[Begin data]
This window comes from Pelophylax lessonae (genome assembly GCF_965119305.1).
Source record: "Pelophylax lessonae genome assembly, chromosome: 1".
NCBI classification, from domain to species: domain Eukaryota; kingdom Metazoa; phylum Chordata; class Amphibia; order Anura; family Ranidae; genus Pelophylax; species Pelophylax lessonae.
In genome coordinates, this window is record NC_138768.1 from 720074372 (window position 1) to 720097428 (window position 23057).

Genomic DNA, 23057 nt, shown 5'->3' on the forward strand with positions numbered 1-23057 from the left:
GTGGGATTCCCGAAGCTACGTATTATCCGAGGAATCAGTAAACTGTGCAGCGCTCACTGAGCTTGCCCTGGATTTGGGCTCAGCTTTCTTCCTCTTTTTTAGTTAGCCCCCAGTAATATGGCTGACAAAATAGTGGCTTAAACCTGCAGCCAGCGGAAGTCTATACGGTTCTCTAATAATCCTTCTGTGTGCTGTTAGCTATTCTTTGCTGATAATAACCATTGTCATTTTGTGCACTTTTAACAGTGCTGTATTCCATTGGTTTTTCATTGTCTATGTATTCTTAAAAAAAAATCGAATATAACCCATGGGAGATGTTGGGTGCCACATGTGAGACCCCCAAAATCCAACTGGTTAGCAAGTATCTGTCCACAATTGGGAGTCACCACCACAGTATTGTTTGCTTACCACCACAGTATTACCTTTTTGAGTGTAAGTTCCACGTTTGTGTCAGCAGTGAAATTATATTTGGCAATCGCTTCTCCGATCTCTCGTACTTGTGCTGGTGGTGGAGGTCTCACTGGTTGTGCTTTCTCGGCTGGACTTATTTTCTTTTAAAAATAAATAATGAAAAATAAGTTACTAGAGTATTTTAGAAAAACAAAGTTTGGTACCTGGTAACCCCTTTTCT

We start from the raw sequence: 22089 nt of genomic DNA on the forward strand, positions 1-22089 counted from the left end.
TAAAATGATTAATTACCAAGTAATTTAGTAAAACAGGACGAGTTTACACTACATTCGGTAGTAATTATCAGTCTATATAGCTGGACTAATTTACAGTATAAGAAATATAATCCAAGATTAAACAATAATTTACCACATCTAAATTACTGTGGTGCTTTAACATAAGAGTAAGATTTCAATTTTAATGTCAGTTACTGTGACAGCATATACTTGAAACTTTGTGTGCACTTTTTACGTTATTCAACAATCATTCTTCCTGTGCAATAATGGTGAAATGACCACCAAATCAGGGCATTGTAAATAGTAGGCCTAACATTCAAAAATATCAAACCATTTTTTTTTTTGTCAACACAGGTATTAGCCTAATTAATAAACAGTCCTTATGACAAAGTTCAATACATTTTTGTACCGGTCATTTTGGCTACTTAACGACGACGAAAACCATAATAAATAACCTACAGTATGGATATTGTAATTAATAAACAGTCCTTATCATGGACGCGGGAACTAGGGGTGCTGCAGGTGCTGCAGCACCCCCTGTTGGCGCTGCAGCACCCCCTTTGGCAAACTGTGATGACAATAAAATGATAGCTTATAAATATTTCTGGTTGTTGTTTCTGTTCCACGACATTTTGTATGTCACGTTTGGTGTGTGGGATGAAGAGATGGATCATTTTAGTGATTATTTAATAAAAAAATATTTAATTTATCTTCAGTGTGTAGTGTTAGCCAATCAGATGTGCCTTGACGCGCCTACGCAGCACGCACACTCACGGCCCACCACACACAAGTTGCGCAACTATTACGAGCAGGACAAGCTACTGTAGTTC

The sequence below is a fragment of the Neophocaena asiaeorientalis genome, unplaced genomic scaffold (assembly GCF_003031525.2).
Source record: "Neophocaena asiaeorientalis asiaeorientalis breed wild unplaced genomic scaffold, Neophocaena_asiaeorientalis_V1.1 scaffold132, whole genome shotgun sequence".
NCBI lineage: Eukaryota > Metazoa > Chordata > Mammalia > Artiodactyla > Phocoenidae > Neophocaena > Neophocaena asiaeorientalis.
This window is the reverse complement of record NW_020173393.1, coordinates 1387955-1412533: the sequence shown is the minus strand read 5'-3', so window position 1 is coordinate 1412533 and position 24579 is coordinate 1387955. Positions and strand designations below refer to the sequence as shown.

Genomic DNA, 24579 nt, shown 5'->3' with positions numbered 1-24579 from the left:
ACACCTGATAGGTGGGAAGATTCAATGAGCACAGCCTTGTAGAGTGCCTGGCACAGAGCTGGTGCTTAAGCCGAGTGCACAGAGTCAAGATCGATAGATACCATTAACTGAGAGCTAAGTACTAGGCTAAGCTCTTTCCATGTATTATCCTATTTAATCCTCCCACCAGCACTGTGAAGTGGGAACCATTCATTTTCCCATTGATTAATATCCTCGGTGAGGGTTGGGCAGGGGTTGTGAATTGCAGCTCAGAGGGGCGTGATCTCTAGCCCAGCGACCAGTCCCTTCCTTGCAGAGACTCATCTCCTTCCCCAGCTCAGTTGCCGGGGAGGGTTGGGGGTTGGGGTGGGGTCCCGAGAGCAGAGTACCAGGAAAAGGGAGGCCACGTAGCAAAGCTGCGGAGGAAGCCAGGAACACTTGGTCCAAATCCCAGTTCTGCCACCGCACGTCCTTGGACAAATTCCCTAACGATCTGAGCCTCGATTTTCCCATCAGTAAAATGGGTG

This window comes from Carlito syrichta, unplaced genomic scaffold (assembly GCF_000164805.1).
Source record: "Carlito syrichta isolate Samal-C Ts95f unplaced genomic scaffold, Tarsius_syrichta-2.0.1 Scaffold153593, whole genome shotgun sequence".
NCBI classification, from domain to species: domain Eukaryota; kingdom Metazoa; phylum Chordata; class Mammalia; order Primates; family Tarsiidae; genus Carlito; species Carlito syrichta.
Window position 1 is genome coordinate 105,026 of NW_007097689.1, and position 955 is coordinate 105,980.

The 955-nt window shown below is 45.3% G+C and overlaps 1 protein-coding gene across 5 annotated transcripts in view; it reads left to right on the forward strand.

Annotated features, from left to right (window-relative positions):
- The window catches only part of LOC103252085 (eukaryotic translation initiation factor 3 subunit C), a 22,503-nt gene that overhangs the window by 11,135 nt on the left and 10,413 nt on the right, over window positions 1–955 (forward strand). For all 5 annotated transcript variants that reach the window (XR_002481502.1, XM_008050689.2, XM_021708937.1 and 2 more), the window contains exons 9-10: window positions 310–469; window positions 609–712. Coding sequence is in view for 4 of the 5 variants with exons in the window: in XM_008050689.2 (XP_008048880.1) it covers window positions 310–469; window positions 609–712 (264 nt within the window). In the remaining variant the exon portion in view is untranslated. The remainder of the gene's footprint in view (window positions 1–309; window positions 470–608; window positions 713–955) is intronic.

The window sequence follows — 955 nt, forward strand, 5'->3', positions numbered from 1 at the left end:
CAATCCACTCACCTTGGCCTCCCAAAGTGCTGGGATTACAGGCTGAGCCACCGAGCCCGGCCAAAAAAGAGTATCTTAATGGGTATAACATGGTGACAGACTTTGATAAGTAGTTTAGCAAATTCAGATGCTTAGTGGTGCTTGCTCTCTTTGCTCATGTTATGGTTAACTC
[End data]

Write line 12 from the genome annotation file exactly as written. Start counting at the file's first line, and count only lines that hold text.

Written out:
This window is the reverse complement of record NW_020173393.1, coordinates 1387955-1412533: the sequence shown is the minus strand read 5'-3', so window position 1 is coordinate 1412533 and position 24579 is coordinate 1387955. Positions and strand designations below refer to the sequence as shown.